PTA and the Propaganda of Common Core

I feel very conflicted about the Congress of Parents and Teachers these days. I’ve been a member of the organization since I started as a parent in public school, and I can’t imagine not supporting my local chapter through membership (and dues).

But, but, but: I have no idea what the PTA as an organization is thinking these days.

In 2009, the national PTA took a bunch of money from the Gates Foundation to push support for the Common Core.  OK, I know from experience with the national PTA trainers and the Illinois PTA folks I’ve met that the campaign was about sharing information. But it says right in the press release (link via the Wayback Machine) that national PTA was engaged to “mobilize parents to advance key education priorities.” That’s just a fancy way of saying that they are pushing parental support for the Common Core.

It took a few years for the CCSS message to trickle down through national PTA’s members, for educators to draft and implement new lesson plans that meet the new standards, and for companies like Pearson and consortia like Smarter Balanced to design and implement the standardized assessments (PARCC and SBAC)  to measure educators’ success in implementing the standards.

And that’s about when the backlash from PTA members started. The backlash started in New York, where the anti-testing movement has also been strong. In the fall 2013, then-NY state education commissioner John King, Jr. canceled a series of townhalls about Common Core that he was scheduled to present because the first one went so badly. This man is now the U.S. Secretary of Education.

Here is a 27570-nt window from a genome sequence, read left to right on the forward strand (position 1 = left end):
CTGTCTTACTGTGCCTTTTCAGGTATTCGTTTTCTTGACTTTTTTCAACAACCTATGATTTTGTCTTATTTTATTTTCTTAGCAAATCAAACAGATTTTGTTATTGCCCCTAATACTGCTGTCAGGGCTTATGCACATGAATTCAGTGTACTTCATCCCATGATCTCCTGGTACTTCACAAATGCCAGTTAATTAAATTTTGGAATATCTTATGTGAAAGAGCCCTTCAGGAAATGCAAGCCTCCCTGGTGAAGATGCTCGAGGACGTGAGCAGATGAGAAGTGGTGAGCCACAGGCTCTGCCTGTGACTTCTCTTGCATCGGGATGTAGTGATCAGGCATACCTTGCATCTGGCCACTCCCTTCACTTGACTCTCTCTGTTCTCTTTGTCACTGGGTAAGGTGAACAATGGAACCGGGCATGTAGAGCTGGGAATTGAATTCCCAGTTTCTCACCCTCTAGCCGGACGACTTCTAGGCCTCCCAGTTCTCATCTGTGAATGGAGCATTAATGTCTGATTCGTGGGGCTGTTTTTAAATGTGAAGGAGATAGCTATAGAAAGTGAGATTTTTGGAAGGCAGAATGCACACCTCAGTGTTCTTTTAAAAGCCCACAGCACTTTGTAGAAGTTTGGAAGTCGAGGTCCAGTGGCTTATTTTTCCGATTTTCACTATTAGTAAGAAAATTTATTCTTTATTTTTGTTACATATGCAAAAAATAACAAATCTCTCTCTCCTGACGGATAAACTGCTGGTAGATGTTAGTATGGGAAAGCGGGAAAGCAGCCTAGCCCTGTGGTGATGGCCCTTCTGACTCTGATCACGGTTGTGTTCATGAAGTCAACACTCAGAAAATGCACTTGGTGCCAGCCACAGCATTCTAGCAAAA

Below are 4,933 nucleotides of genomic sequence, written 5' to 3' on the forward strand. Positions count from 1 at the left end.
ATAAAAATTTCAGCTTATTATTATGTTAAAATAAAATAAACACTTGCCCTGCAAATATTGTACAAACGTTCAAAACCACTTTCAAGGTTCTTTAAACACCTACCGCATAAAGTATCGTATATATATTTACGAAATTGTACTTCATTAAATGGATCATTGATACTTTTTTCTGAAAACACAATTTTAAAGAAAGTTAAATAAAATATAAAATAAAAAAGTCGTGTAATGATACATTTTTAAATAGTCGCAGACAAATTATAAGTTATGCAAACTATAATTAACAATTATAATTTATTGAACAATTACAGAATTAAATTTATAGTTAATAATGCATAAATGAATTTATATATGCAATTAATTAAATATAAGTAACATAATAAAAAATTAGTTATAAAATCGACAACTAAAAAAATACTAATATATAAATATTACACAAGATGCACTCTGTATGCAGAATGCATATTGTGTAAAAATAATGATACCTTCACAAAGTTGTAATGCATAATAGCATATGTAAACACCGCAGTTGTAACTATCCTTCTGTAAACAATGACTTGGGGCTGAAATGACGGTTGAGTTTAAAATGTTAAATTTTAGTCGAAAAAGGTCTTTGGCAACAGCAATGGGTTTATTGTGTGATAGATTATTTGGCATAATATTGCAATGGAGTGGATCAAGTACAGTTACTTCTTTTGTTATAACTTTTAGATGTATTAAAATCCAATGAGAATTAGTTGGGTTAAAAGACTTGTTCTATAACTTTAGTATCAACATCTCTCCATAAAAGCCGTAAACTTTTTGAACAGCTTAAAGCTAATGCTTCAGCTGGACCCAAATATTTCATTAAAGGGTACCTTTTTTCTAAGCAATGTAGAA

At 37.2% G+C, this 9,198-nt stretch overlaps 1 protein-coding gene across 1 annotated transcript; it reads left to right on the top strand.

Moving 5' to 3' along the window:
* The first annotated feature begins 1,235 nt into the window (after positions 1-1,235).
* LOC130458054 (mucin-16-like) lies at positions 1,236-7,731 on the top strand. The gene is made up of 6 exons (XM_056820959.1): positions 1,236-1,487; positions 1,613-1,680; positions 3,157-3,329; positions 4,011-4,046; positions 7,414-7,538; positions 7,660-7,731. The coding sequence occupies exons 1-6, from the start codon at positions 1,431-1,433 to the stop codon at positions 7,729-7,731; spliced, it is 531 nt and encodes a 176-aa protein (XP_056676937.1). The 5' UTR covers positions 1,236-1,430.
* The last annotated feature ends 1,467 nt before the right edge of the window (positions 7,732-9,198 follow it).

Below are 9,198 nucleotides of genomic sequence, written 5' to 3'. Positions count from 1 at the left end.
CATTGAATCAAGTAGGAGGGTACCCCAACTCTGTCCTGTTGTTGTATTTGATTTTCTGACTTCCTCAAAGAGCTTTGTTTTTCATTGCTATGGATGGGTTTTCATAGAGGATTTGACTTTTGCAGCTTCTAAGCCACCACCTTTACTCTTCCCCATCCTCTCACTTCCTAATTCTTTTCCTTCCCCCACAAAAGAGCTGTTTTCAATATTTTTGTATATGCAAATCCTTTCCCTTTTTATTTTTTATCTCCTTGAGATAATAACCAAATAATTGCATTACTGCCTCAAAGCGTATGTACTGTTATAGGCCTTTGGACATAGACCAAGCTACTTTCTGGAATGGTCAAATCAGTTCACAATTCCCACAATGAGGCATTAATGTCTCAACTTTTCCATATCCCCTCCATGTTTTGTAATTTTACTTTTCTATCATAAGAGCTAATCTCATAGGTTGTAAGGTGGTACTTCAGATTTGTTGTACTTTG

While you contemplate that scary thought for awhile, let’s go back to the PTA.

I have written about my past involvement with Illinois PTA. I am no longer an active member of the state body. As I told both Illinois PTA leaders when I resigned and a friend today, the problem with Illinois PTA is that, while their intentions are good, the 100% volunteer nature of the organization creates a vacuum of organization-level involvement. The people who have kids on the ground and in the schools do not have time to run the organization, and the people who are running the organization are often older or no longer have children in school. In Illinois PTA, most of the people who have time are grandparents. They may not be the best people to make agreements or set policy.

I resigned my position in 2015 in part because of the time issue. But I think a lot of it also was that I was tired of ramming my head against the national policy. And because of the tiered membership organization structure, state policy was dictated by national policy, and seemed intractable. It continues to seem that way.

At this time last year, I literally had a voracious disagreement with an 86-year-old lifetime member of Illinois PTA about whether the state organization should support or oppose HB306 after the current president-elect suggested Illinois PTA sign on to an oppose measure with Illinois Stand for Children.* Seriously? IANAL, but I was quoting bylaws and leg platforms like a boss. 

After almost a year outside the state organization, I am annoyed anew at Illinois PTA’s policy and stance on standardized assessments. I don’t have it in me to fight the fight against the entrenched national policy on CCSS as a volunteer. I’ll vote with my feet, by walking away from involvement with the state organization. But also, I’m sad to see what PTA is coming to. I feel like it’s soon going to become Hull House: a has-been legacy of secular humanism.


* I actually had forgotten this detail, but looked up the email chain to refresh my memory and all the big feels came rushing back.



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